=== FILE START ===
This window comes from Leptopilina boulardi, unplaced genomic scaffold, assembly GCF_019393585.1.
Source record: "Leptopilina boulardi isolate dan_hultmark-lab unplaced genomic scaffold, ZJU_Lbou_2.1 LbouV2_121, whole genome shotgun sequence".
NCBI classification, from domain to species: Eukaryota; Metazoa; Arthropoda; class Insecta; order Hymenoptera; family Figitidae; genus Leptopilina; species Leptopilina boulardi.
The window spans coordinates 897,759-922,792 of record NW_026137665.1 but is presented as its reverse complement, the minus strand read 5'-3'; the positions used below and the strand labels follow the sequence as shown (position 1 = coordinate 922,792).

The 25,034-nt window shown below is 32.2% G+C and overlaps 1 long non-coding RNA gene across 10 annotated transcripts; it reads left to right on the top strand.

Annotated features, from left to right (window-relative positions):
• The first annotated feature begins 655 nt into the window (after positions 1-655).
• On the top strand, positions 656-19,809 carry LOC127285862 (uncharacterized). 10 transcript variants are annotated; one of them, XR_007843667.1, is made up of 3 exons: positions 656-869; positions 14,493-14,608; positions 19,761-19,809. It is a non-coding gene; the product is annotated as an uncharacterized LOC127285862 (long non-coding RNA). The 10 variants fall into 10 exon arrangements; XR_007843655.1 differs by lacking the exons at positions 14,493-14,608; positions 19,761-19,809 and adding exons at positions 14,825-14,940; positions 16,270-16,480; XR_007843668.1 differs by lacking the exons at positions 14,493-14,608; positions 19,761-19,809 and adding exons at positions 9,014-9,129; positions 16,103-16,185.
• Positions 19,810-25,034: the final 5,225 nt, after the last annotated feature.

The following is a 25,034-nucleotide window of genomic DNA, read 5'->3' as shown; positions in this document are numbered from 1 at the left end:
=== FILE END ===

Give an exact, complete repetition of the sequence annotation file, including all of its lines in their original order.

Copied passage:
This window comes from Leptopilina boulardi, unplaced genomic scaffold, assembly GCF_019393585.1.
Source record: "Leptopilina boulardi isolate dan_hultmark-lab unplaced genomic scaffold, ZJU_Lbou_2.1 LbouV2_121, whole genome shotgun sequence".
NCBI classification, from domain to species: Eukaryota; Metazoa; Arthropoda; class Insecta; order Hymenoptera; family Figitidae; genus Leptopilina; species Leptopilina boulardi.
The window spans coordinates 897,759-922,792 of record NW_026137665.1 but is presented as its reverse complement, the minus strand read 5'-3'; the positions used below and the strand labels follow the sequence as shown (position 1 = coordinate 922,792).

The 25,034-nt window shown below is 32.2% G+C and overlaps 1 long non-coding RNA gene across 10 annotated transcripts; it reads left to right on the top strand.

Annotated features, from left to right (window-relative positions):
• The first annotated feature begins 655 nt into the window (after positions 1-655).
• On the top strand, positions 656-19,809 carry LOC127285862 (uncharacterized). 10 transcript variants are annotated; one of them, XR_007843667.1, is made up of 3 exons: positions 656-869; positions 14,493-14,608; positions 19,761-19,809. It is a non-coding gene; the product is annotated as an uncharacterized LOC127285862 (long non-coding RNA). The 10 variants fall into 10 exon arrangements; XR_007843655.1 differs by lacking the exons at positions 14,493-14,608; positions 19,761-19,809 and adding exons at positions 14,825-14,940; positions 16,270-16,480; XR_007843668.1 differs by lacking the exons at positions 14,493-14,608; positions 19,761-19,809 and adding exons at positions 9,014-9,129; positions 16,103-16,185.
• Positions 19,810-25,034: the final 5,225 nt, after the last annotated feature.

The following is a 25,034-nucleotide window of genomic DNA, read 5'->3' as shown; positions in this document are numbered from 1 at the left end: